Top bosses earn almost 100 times the average worker

2006

Britain's top executives now earn almost 100 times more than the average worker, new figures have revealed, with their average earnings doubling since the year 2000.

The average total remuneration of the bosses of FTSE 100 companies amounted to £2.87m in the 2005-06 financial year, an increase of 43 per cent on the previous year, according to pay analysts Incomes Data Services (IDS).

This means that FTSE 100 bosses now earn an average of 98 times more than the national average, a two-and-a-half fold increase on the 39 times multiple recorded in 2000.

Since 2000, the average earnings for a FTSE 100 chief executive has risen by 102 per cent while the equivalent rise for full-time staff was just 28.6 per cent.

Much of this has been in the form of so-called performance-related bonuses, long-term incentives and share options.

Across all FTSE 350 companies, just over half of CEOs took home in excess of £1m.

Finance directors also enjoyed big pay hikes, with their total packages worth an average of £1.43m.

"Oscar Wilde may not have had directors' pay in mind when he said 'moderation is a fatal thing... nothing succeeds like excess', but given our latest survey it seems like remuneration committees have acted on his advice," said Steve Tatton, editor of the IDS Executive Compensation Review.

What's more, IDS suggested, these huge increases have not attracted the furore that they did just a few years ago.

"Not long ago such high earnings figures for top directors would have sparked off a wave of adverse public comment," the report stated.

"But while the potential and actual payouts from incentive schemes have been steadily climbing, the sound and fury of outraged public and media disapproval has never been more subdued.

"The current subdued climate is also testimony to the hard lessons learnt by remuneration committees from past episodes of media-fuelled outrage.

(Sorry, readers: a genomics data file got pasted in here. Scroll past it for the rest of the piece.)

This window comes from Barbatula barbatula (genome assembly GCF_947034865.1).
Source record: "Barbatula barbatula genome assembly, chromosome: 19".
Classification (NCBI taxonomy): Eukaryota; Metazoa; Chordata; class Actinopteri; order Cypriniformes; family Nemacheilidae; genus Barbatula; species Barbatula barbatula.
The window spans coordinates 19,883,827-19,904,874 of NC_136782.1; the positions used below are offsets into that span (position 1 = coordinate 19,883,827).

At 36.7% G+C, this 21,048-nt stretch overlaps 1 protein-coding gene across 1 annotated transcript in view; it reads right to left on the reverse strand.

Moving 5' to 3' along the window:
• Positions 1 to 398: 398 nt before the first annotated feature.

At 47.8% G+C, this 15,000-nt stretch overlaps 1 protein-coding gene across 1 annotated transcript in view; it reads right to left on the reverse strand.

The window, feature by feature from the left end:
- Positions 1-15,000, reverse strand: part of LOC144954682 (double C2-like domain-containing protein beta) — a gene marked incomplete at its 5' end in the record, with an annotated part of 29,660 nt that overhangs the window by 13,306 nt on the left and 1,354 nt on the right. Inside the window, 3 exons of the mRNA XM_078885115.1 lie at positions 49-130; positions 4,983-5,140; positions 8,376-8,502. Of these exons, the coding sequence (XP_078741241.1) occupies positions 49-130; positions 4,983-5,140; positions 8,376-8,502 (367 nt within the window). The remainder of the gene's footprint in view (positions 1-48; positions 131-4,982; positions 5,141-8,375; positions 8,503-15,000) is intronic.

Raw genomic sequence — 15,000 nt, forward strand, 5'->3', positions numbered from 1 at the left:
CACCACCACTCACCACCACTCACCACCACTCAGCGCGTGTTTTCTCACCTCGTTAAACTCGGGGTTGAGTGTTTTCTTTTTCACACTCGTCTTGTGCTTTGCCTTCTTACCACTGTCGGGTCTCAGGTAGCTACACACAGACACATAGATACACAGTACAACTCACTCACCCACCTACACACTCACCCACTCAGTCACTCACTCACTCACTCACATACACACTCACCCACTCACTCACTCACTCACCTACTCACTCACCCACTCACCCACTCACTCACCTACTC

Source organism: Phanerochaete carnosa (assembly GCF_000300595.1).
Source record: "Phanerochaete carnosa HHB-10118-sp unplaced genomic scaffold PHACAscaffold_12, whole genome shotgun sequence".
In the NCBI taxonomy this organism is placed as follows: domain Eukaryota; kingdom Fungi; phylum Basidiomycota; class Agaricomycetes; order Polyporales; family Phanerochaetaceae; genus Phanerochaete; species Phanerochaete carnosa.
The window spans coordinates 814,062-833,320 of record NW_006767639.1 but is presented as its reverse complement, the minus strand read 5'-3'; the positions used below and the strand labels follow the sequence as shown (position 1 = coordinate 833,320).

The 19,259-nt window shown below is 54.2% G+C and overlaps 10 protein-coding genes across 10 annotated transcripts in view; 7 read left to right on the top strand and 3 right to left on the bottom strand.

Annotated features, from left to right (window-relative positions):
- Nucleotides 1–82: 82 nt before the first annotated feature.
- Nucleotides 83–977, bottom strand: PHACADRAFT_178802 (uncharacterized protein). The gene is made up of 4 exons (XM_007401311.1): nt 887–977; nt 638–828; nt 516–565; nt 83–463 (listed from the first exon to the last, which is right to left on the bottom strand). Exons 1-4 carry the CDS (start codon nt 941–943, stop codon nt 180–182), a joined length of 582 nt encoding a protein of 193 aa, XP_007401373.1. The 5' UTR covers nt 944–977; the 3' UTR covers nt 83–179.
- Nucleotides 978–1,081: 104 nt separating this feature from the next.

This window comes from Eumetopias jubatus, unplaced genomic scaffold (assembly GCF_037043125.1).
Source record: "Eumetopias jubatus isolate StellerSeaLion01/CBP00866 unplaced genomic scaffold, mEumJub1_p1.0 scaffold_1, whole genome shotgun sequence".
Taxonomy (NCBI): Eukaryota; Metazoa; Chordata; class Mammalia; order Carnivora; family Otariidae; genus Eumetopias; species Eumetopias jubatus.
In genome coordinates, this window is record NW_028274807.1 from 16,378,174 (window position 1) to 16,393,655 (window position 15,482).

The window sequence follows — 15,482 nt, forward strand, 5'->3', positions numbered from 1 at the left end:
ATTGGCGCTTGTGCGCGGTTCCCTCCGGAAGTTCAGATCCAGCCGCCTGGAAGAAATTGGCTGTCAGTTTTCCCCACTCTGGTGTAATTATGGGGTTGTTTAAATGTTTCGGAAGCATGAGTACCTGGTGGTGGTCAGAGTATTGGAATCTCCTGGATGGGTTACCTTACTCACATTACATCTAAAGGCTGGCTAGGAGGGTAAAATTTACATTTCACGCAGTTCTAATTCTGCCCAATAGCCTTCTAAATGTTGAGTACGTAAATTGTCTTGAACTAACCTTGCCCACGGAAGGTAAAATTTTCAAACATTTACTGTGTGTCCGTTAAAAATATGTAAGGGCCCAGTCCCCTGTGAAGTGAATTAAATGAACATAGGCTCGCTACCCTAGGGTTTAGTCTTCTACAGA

"Remuneration committees and their advisers have found that the best way to avoid any potential public pitfalls is by making sure major shareholders are on board before any changes are put to a vote."

But Brendan Barber, General Secretary of union body the TUC, said that it was hard not to conclude that executive pay is now more about greed than performance.

"The stratospheric levels of directors' pay compared to the average wages mean that executives now live in a class apart, even from employees in their own companies. It is not just socially divisive, but bad for the economy," he said.

"No one should now have any illusions that executive remuneration has been brought under control. Giving shareholders a vote on boardroom pay has failed to rein in excess, as remuneration committees have simply found new ways to keep pushing up pay."

Even Richard Lambert, Director-General of employers' group the CBI, admitted that excessive executive pay has contributed to a decline in public trust in business.

"There is no doubt that this changing ratio between the pay of the top and the average employee has had an impact on the public view of big business, especially in those cases where high compensation has not been matched by high performance."